Review: The Incal, by Alexandro Jodorwski & Mobius

This week, Humanoids will at re-release Jodorowski and Mobius’ Sci-Fi Masterpiece The Incal in a gorgeous new complete collection, with the original colours. While this material was released in a very limited, oversized edition late last year, this new hardcover will be standard-comic sized, and a very budget-friendly $45. In honour of this new release, John Anderson has penned this appreciation of the series. – Chris

The Incal Classic Collection
Writer: Alexandro Jodorowsky
Artist: Moebius
Publisher: Humanoids

Reviewed by John Anderson

The Incal is an epic science fiction galaxy-spanning adventure. It’s a masterpiece of imagination. It’s Star Wars meets Dune meets Blade Runner meets The Fifth Element. It’s the perfect collaboration between cult writer and director Alexandro Jodorowsky and superstar artist Moebius. It’s one of the best comic books ever published.

It’s the story of John Difool, a lowly private investigator who lives in a Blade Runner-style huge underground city where the aristocrats live at the very top, and the city’s undesirables live down at the bottom, near the acid lake. John’s life is dull until he discovers a strange artifact that everyone wants, including the rebel forces, the president, and the shadowy guild of technopriests. The artifact is the Incal, and it will lead John on a journey across worlds and dimensions while he learns to fight, love, and dream, before he discovers the truth about the universe and himself.

Along the way John will meet a colourful group of characters: the mercenary assassin called the Metabaron; Anima, the woman who John feels he has known his whole life; the child Solune who has a great destiny, and the monster Wolfhead who can’t let go of his animal nature.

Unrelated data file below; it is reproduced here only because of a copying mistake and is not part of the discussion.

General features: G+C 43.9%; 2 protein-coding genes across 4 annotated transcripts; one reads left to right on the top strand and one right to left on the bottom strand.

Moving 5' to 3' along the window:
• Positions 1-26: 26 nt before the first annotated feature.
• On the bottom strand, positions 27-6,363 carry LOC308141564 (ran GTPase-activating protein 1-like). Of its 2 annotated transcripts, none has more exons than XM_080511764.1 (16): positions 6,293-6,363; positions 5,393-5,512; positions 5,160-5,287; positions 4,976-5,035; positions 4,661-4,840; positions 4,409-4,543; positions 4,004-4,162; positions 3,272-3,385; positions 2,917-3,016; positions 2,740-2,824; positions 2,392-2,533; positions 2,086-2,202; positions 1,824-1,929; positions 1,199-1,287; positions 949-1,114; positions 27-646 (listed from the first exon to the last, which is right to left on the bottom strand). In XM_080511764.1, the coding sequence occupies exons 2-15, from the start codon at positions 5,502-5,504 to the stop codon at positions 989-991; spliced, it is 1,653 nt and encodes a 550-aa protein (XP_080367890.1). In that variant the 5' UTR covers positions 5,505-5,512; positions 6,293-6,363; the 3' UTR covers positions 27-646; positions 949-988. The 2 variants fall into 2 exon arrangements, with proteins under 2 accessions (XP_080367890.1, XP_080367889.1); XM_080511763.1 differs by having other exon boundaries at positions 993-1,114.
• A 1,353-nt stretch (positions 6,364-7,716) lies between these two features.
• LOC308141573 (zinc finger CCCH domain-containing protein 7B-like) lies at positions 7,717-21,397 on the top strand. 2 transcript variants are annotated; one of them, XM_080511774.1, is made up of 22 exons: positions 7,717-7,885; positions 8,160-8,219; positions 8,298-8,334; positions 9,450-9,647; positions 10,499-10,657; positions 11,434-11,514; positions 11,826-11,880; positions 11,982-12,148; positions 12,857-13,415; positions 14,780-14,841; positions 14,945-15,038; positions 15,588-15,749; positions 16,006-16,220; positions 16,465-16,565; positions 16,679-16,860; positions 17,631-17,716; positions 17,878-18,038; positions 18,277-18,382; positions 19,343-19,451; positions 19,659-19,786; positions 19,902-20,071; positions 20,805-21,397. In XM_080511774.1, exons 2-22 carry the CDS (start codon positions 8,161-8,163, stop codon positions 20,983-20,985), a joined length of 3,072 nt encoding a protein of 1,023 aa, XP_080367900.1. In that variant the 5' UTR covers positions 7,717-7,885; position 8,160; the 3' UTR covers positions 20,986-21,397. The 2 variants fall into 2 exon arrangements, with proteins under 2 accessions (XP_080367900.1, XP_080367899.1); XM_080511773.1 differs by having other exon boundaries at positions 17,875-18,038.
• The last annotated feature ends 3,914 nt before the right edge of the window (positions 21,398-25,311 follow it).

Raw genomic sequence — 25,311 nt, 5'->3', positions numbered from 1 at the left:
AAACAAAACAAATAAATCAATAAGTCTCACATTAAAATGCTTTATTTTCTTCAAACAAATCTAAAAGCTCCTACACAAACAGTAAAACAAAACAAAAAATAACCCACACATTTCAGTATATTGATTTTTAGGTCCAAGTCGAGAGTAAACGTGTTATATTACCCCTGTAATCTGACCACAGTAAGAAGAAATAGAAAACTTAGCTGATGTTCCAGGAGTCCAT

It’s also part political satire and spiritual journey. It’s a world where the ruling class harvests organs to feed their dark gods, and where the workers are entertained by suicides and game shows. In the midst of the corruption and intrigue, the Incal shows John how to cultivate his better nature.

Jodorowsky’s overactive imagination always gives Moebius something new to draw, resulting in the perfect collaboration. And from giant robotic shadow spiders, to a forest of crystals, to giant jellyfish, to an arena battle between thousands of warriors, to scenes that take place entirely within characters’ minds, Moebius is always up to the challenge. What I love about Moebius’s portrayal of John is that his appearance changes depending on his state of mind. When he’s doing something despicable, he looks ugly. When he’s a hero or possessed by the spirit of the Incal, his face is smooth and noble. And since the story took almost ten years to complete, there are significant changes in the art style along the way. The last few volumes are drawn in what Moebius calls a more “American” style, with lots of bleeds and off-kilter panels.

And Jodorowsky has said that Moebius helped him slow down the pace, to give the characters and the readers time to breathe. I like to think that Moebius’s influence helped to retain the human scale and prevent the story from centring on ideas instead of characters, which can be a problem with some of Jodorowsky’s other work.

The story itself is mad – mad as in constantly surprising the reader with new ideas, new characters and new threats. What begins as a small mystery quickly leads to a full-blown revolution – and the story has hardly even started. As it continues, the stakes are raised again and again, and the threats faced by John and his friends grow ever larger. But we never lose the human scale: although John is the hero, he is cowardly and sometimes foolish, and it takes his friends’ coaxing to bring out his better nature so he can do what’s right.

The Incal began as a dream,” wrote Jodorowsky. And it reads like a dream: a perfect collaboration of two of the greatest comic creators.

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